New York City’s Financial District is Manhattan’s southern tip. It’s the home of City Hall and Wall Street.
Chambers St | Brooklyn Bridge
West Side Hwy | Financial District | East River
New York Harbor
You can see 45 miles from World Trade Center observatory. The Battery has beautiful harbor views. There are tour boat and ferry connections to the Statue of Liberty, Staten Island and Governors Island.
The Staten Island Ferry is one of the best rides in New York City, and one of the few things in The City that is free. On the ride back from Staten Island, you see New York City the way generations of immigrants saw it, passing the Statue of Liberty and Ellis Island.
The South Street Seaport has beautiful Brooklyn Bridge views. Stone Street has some fun bars.
Latin Things To Do in the Financial District
The National Museum of the American Indian Heye Center is the New York branch of…
The New York Stock Exchange is the world’s largest stock exchange by market capitalization. It…
Schimmel Center is PACE University’s performing arts theater. It brings international artists downtown. Thank you…
- 9/11 Tribute Museum
- Castle Clinton National Monument
- Museum of Jewish Heritage
- Bowling Green Park
- Battery Park
- City Hall Park
- Louise Nevelson Plaza
- Zuccotti Park
The government works for us. Don’t be shy about asking them for help. It’s their job.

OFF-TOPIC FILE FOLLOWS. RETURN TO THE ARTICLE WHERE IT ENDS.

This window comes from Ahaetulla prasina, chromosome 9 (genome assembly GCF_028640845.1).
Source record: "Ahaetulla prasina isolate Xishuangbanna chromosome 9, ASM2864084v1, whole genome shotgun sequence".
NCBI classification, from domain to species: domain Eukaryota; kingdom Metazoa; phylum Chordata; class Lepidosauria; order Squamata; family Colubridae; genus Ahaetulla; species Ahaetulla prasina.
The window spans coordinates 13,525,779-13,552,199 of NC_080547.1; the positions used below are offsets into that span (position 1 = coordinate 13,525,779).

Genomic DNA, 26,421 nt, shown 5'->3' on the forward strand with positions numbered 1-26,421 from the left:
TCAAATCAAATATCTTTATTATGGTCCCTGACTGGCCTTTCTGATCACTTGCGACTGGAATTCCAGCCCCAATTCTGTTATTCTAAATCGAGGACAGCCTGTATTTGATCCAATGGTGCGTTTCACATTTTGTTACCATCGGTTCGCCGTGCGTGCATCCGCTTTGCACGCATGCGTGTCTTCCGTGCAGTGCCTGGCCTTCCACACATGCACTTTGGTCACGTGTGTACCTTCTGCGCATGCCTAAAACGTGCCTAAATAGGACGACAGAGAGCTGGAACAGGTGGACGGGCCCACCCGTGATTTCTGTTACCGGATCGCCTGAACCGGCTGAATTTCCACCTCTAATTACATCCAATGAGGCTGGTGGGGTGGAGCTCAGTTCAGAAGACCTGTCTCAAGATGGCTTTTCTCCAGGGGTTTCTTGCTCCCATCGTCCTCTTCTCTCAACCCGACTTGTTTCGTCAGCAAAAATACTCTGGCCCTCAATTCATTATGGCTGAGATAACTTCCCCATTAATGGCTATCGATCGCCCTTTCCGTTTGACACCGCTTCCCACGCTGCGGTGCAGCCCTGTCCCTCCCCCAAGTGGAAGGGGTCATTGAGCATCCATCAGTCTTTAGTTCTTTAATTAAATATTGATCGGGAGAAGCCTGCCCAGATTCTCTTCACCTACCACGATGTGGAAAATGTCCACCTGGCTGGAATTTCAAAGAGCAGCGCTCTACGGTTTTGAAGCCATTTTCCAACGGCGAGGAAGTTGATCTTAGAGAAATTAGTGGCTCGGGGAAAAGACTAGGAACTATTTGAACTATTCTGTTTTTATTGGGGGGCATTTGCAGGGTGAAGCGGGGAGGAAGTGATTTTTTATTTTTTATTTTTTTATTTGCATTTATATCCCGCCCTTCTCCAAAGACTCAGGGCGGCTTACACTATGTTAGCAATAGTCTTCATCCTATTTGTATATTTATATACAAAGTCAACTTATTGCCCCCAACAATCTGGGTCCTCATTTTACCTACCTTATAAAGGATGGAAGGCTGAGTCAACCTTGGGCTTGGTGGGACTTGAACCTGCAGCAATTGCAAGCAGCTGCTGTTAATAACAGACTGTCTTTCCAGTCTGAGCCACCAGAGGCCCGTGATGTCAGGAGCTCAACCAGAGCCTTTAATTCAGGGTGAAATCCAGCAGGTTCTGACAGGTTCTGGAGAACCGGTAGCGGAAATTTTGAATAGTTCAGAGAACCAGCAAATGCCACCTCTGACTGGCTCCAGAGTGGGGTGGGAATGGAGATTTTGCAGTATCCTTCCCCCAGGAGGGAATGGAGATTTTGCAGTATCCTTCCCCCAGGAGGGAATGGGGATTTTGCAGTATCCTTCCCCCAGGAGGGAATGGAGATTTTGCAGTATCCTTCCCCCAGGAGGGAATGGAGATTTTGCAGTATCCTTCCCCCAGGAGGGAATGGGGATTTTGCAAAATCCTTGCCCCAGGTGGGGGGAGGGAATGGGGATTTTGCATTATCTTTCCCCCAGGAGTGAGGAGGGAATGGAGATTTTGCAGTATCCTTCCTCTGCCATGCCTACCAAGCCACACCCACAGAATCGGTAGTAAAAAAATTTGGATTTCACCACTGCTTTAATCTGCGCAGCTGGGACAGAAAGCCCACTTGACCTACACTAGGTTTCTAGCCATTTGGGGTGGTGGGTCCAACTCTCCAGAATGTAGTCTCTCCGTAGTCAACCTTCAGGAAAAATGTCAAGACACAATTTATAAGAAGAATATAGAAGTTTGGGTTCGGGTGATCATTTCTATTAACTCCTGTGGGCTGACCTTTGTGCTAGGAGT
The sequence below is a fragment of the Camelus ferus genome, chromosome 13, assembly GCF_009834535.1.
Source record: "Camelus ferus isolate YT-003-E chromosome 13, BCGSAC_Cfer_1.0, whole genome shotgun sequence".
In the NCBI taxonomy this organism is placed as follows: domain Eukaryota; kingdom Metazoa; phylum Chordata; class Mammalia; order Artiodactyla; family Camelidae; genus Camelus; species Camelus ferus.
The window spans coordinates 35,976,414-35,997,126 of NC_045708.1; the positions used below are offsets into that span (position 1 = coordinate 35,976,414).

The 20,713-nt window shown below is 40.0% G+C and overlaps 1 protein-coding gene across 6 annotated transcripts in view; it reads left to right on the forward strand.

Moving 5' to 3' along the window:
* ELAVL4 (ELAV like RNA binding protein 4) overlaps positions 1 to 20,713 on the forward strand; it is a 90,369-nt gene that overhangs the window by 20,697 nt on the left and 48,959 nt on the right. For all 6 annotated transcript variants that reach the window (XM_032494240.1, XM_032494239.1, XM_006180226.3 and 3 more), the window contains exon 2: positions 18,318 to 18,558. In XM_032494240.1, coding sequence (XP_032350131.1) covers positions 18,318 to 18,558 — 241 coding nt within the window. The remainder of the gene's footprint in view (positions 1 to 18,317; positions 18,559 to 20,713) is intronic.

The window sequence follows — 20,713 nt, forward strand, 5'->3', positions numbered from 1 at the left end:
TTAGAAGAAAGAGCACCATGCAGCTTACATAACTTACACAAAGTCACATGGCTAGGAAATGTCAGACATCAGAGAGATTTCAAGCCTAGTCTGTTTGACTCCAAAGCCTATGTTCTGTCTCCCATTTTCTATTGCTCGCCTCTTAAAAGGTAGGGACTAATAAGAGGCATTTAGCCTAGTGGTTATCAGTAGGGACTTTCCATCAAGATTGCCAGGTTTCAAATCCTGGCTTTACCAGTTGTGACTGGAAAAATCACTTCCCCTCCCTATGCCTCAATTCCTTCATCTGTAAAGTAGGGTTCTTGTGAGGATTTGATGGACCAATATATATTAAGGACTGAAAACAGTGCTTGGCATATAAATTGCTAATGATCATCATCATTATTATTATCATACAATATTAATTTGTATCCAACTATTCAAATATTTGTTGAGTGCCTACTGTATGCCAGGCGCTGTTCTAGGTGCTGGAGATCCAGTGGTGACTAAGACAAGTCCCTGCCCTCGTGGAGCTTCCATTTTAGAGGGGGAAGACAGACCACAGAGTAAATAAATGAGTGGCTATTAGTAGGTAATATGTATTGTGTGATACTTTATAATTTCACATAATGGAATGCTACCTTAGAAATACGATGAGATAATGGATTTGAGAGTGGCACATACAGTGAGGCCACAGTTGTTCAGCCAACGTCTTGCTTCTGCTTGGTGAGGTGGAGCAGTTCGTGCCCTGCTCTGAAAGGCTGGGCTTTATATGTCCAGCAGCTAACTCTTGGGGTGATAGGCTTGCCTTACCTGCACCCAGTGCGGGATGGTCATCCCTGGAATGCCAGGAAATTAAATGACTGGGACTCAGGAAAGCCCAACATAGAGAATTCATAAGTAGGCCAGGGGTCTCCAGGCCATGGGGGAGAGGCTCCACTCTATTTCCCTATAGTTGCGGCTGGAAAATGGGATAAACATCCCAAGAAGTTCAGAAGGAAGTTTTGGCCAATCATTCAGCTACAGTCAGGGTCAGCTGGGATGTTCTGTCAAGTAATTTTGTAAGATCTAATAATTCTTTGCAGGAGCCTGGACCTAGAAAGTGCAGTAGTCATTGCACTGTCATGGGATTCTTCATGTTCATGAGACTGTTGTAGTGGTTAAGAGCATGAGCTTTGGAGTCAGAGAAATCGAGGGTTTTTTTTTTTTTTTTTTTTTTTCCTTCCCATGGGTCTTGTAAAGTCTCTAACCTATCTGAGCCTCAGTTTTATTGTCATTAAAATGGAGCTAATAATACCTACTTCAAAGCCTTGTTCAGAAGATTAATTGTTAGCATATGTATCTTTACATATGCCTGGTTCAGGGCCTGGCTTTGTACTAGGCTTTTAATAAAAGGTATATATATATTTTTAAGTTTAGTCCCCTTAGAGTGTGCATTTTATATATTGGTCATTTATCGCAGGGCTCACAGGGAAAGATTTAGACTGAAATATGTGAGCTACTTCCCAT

New York City Government
- New York City Council District 1 – Margaret S. Chin
- Manhattan Community District 1
- NYPD 1st Precinct
New York State Government
- State Senate District 26 – Brian P. Kavanagh
- State Assembly District 65 – Yuh-Line Niou
- State Assembly District 66 – Deborah Glick
- U.S. Senator – Charles “Chuck” Schumer
- U.S. Senator – Kirsten Gillibrand
- 10th Congressional District – Jerrold Nadler
- 12th Congressional District – Carolyn Maloney
Financial District History
The area was originally an Indigenous Lenape market. Dutch colonizers came, brought human enslavement and built New Amsterdam (1626 -1664).
The English renamed it New York in 1664. In 1685, Africans were forced to build a town wall. The wall became a market for human beings. In 1711 New York’s first official human market was set up at the corner of Wall and Pearl Streets.
Buttonwood Agreement of 1792 between an association of traders later became the New York Stock Exchange. All this grew into what we now know as the world’s leading financial services hub: Wall Street.